CASE REPORT article
Sec. Pediatric Immunology
Volume 4 - 2016 | https://doi.org/10.3389/fped.2016.00100
Gastric Adenocarcinoma in a Patient with X-Linked Agammaglobulinemia and HIV: Case Report and Review of the Literature
- 1Section of Immunology, Allergy and Rheumatology, Department of Pediatrics, Texas Children’s Hospital, Baylor College of Medicine, Houston, TX, USA
- 2Internal Medicine, Baylor College of Medicine, Houston, TX, USA
Patients with primary immunodeficiency are at an increased risk of cancer. Our case and literature review indicate an association between X-linked agammaglobulinemia and gastrointestinal malignancy and suggest that screening for gastrointestinal malignancy should occur for patients with X-linked agammaglobulinemia and gastrointestinal symptoms, unexplained anemia, or atrophic gastritis.
X-linked agammaglobulinemia (XLA) is an X-linked inherited disease caused by a germline mutation in the BTK gene leading to Bruton’s tyrosine kinase deficiency, which results in the impaired development of B-lymphocytes and a subsequent lack of immunoglobulin production. Patients with XLA have an increased susceptibility to bacterial and viral infections, and multiple case reports have been published regarding an association between XLA and gastrointestinal (GI) malignancy.
Here, we describe a case of a 25-year-old man with XLA and HIV, who developed gastric adenocarcinoma. Previously reported cases of XLA and GI malignancy are also reviewed and summarized.
A 25-year-old African-American man was referred to our center for continuous management of his XLA and HIV. At the age of 2 years, he started to develop recurrent infections, and based on a positive family history of XLA in a maternal uncle and several cousins, he was diagnosed with XLA and was started on intravenous immunoglobulin (IVIG) replacement since his diagnosis. Genetic testing was not initially done; however, recent genetic testing revealed a novel pathogenic variant in BTK c.307 C > T p.Gln103Ter (Q103X). His course was complicated by several sinopulmonary infections requiring hospitalization. Due to high-risk sexual behavior, he was screened for Human Immunodeficiency Virus (HIV) and at the age of 23 years and was found to be positive for HIV with high viral load; viral serology was never obtained due to his baseline agammaglobulinemia. He was asymptomatic and was started on, highly active antiretroviral therapy (HAART) (elvitegravir/cobicistat/emtricitabine/tenofovir), which maintained his CD4 count >1000 cells/mm3 and an undetectable viral load.
At the age of 24 years, he developed recurrent Campylobacter jejuni bacteremia and cellulitis of the leg, which was treated with meropenem for 4 weeks, subsequent episode was treated with a combination of intravenous meropenem and amikacin for 6 weeks. Suppressive doxycycline therapy was recommended, but the patient declined. Despite high-dose IVIG (700 mg/kg every 3 weeks), he continued to have immunoglobulin (Ig)G troughs (400–560 mg/dL). His stool culture, ova and parasite microscopic examination, and Giardia PCR were negative.
The patient had chronic iron-deficiency anemia and positive occult blood in his stool; therefore, an esophagogastroduodenoscopy (EGD) and colonoscopy were performed. His colonoscopy with random biopsy was normal. However, EGD showed gastric inflammation with erosions and ulceration. A gastric biopsy showed poorly differentiated gastric adenocarcinoma, which was her2/neu negative. The stain for Helicobacter pylori was positive. From a clinical stand point, except for his recurrent cellulitis, the patient did not have any other symptoms such as abdominal pain, early satiety, or weight loss. His review of systems as well did not reveal any respiratory symptoms. Abdominal computed tomography (CT) was negative for enlarged lymph nodes. However, a 1.4-cm arterially enhancing lesion in the left hepatic lobe was detected using abdominal and pelvic CT, with at least two adjacent sub-centimeter enhancing foci and two hepatic lesions. Abdominal magnetic resonance imaging characterized the larger lesion as hemangioma and the smaller lesions as cysts. Chest CT showed a 5-mm nodule, thought to be a granuloma. However, repeat CT scan of the lower lungs did not identify any nodules. His lungs otherwise were clear with no evidence of bronchiectasis or any other interstitial process. Genetic testing for CDH1 gene mutations, which are associated with hereditary diffuse Gastric cancer, was negative. He underwent subtotal gastrectomy, lymphadenectomy, and Roux-en-Y gastrojejunostomy. His post-operative pathology showed moderately poor differentiation of the adenocarcinoma with a signet ring component that was primarily mucosal with focal submucosal invasion, 0/20 nodes, negative margins, and diffuse metaplasia as well as omentum negative. Staining was positive for H. pylori.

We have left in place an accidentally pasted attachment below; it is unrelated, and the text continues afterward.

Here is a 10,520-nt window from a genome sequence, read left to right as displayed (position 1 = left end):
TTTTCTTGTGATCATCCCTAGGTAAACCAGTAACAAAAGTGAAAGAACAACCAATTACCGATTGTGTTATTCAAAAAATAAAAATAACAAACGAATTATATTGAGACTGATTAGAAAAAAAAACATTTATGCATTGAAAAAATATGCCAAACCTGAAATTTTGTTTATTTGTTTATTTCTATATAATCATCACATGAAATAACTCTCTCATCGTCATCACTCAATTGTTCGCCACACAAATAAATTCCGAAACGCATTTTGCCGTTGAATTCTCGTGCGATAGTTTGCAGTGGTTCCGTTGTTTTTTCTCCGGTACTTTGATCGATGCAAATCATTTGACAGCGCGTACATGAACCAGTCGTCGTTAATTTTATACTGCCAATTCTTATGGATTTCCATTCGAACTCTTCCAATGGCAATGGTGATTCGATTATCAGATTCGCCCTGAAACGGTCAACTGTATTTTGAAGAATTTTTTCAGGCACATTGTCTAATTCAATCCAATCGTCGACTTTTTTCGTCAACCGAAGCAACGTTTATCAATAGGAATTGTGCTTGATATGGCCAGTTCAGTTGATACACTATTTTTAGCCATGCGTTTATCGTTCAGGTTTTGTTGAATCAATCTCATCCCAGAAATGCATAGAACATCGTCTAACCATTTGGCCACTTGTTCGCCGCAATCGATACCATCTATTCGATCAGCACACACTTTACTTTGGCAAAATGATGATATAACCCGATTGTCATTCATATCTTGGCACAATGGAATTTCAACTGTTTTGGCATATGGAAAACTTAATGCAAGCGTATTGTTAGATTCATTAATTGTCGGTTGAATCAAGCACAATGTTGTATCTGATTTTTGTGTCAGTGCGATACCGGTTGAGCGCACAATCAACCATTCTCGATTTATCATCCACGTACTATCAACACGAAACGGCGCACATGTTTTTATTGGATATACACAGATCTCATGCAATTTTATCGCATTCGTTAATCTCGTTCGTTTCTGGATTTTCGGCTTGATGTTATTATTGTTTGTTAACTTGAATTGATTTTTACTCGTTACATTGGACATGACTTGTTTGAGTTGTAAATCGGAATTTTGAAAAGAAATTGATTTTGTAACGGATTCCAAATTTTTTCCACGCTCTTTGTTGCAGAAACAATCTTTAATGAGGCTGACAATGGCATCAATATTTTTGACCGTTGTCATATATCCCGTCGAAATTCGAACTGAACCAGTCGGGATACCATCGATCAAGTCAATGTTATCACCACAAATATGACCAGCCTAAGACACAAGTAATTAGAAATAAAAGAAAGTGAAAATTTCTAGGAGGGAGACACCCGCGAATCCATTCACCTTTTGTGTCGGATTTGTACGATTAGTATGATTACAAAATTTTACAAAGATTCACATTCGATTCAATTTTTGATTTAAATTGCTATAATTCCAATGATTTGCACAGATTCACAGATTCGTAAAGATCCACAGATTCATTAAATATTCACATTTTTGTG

His final diagnosis was stage 1A gastric cancer. No further treatment was recommended, and he was placed under surveillance with no evidence of malignant recurrence. However, he subsequently developed one episode of C. jejuni bacteremia that was treated with intravenous antibiotics.
Esophagogastroduodenoscopy was performed 1 year later and was negative for any ulcerations or concerning signs of recurrence.
Patients infected with HIV are at increased risk of certain malignancies, including breast, anal, cervical, lung, colorectal, prostate, and hepatocellular carcinoma (1). However, gastric cancer has not been reported to have increased prevalence among HIV-infected patients. Our patient did not have an acquired immune deficiency syndrome (AIDS)-defining clinical condition. On the other hand, patients with antibody deficiency are at greater risk of lymphoma and GI malignancy (2). The increased incidence of stomach cancer in patients with common variable immunodeficiency disorders could be related to the high frequency of achlorhydria.